It's the morning after Thanksgiving, and I'm huddled under the blankets, thankful for a day to sleep in. I'm vaguely aware that my son's up and padding around the living room. And then I hear it, loud and clear. My home is being visited by "The King." Yes, Elvis Presley.
"I'll have a blue Christmas without you," Elvis croons. Even in my sleepy condition, I smile. The Christmas season has officially begun at our house. You see, we have a tradition that we can't play holiday music until the day after Thanksgiving, and then only after we've listened to Elvis sing this song. It's our signal Christmas is on its way. It's a goofy little tradition; I'm not even sure how it got started. But it's one we simply can't break.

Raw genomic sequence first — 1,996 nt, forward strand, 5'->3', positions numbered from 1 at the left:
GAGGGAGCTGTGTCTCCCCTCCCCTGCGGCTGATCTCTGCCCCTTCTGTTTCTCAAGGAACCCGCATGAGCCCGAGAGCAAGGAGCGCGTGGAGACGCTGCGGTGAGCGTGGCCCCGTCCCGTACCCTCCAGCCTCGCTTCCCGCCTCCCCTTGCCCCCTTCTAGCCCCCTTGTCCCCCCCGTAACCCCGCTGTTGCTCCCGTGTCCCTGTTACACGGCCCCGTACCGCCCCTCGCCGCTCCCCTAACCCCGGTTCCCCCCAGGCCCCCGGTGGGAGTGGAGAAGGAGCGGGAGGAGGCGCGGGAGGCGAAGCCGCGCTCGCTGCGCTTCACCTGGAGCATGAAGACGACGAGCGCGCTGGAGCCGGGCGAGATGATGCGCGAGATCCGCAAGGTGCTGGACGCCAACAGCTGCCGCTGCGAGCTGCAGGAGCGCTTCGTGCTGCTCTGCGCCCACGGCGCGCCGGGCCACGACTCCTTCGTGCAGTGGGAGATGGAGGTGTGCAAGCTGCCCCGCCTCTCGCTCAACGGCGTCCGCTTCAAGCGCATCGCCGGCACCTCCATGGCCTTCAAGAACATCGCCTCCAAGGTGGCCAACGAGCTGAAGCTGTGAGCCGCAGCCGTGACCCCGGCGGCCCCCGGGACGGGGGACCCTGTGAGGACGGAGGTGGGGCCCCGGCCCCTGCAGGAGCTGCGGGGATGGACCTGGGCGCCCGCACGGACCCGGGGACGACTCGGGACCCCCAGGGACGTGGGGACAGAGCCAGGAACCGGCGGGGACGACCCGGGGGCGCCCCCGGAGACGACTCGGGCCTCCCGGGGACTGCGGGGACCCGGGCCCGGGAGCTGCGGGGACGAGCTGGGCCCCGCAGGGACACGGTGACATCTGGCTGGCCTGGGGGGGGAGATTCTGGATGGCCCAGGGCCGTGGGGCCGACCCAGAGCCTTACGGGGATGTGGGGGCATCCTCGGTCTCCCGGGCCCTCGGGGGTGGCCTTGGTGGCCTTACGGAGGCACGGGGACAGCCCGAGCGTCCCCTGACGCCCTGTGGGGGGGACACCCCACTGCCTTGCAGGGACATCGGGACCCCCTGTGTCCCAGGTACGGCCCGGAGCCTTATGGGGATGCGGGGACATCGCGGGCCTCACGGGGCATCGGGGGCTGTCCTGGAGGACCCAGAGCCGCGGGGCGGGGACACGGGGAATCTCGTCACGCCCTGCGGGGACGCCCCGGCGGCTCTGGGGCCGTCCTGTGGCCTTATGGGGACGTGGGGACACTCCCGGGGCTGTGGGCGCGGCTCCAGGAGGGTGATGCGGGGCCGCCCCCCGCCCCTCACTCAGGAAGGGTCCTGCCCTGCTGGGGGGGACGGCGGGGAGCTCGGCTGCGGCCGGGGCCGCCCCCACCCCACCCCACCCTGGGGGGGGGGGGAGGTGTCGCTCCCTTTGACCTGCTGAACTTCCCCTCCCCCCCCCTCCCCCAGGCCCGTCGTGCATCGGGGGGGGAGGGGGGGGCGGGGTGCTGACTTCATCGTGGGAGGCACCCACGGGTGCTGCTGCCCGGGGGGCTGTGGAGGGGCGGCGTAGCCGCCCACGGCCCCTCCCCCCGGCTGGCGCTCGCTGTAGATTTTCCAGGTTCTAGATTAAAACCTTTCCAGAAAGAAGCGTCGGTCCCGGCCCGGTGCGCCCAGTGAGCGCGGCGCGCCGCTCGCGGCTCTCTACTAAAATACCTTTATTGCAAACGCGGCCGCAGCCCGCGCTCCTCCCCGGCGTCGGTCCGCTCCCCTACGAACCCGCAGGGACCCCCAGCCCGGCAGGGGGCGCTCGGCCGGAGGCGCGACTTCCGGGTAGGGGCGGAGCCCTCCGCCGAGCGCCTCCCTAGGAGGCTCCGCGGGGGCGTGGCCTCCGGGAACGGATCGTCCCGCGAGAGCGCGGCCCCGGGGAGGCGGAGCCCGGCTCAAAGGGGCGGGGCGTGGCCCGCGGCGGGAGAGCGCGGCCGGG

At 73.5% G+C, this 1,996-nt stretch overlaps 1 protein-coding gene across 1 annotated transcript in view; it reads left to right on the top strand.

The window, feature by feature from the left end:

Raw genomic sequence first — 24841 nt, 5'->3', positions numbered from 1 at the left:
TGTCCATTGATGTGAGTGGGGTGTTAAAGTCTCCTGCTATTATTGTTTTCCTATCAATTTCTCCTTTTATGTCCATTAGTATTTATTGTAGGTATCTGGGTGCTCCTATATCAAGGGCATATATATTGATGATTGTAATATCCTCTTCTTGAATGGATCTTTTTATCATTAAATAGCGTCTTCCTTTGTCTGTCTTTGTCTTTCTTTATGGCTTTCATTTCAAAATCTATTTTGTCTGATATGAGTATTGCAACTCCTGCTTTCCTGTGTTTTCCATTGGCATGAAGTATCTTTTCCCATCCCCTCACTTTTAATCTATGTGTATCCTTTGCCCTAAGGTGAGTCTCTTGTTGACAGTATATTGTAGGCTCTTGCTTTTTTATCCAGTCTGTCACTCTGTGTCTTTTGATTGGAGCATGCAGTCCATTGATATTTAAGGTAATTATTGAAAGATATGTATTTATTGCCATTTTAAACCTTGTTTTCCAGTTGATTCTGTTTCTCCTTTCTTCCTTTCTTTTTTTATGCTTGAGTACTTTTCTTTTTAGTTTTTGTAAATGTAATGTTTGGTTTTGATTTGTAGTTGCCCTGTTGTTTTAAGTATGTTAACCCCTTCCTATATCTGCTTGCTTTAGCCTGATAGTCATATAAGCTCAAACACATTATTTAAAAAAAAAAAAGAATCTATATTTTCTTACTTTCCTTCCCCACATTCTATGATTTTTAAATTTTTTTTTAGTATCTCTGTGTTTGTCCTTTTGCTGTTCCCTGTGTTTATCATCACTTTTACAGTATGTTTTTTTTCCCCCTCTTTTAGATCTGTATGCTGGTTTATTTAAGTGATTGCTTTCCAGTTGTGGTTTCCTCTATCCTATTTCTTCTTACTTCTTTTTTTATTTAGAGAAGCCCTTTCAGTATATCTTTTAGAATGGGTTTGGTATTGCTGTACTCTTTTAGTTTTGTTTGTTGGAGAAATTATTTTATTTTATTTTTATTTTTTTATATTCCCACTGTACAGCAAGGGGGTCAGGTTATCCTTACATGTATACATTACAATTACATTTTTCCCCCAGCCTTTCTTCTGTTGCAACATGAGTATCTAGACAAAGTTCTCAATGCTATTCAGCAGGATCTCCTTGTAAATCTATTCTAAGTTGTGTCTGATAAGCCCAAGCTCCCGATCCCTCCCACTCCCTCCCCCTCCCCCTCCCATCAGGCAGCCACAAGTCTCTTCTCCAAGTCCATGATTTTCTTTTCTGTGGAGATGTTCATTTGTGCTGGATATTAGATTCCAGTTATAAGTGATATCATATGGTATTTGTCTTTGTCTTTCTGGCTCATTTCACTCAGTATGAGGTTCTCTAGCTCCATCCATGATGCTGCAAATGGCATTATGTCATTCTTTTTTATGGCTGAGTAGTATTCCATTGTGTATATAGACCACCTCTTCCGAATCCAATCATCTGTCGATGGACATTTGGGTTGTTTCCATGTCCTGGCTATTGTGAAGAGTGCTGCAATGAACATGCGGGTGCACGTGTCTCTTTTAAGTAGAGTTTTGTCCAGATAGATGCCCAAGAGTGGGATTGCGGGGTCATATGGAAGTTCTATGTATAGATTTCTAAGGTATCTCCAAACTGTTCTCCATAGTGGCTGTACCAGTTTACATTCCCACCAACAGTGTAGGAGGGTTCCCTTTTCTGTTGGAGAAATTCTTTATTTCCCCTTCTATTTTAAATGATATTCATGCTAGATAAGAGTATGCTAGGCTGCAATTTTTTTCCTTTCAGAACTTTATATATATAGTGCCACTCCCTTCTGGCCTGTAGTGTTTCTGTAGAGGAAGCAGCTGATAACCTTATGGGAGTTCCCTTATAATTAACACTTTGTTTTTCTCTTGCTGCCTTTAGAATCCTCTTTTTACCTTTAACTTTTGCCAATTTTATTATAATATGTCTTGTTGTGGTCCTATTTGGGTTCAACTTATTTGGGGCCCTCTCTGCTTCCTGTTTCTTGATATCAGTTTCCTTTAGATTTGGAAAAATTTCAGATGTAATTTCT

The Value of Tradition
In the musical Fiddler on the Roof , the townspeople sang of traditions that helped each person understand his or her place in the family, in the village, and in society. In Old Testament times, God asked his people to hold annual festivals to remember what he'd done for them. For example, Passover memorialized the tenth plague God sent, which allowed the Israelites to be freed from slavery in Egypt. These celebrations served several purposes: They reminded people of God's provision of food, safety, and guidance; they turned people's hearts back to God; and they gave older people a chance to tell the younger ones about the great things God had done.1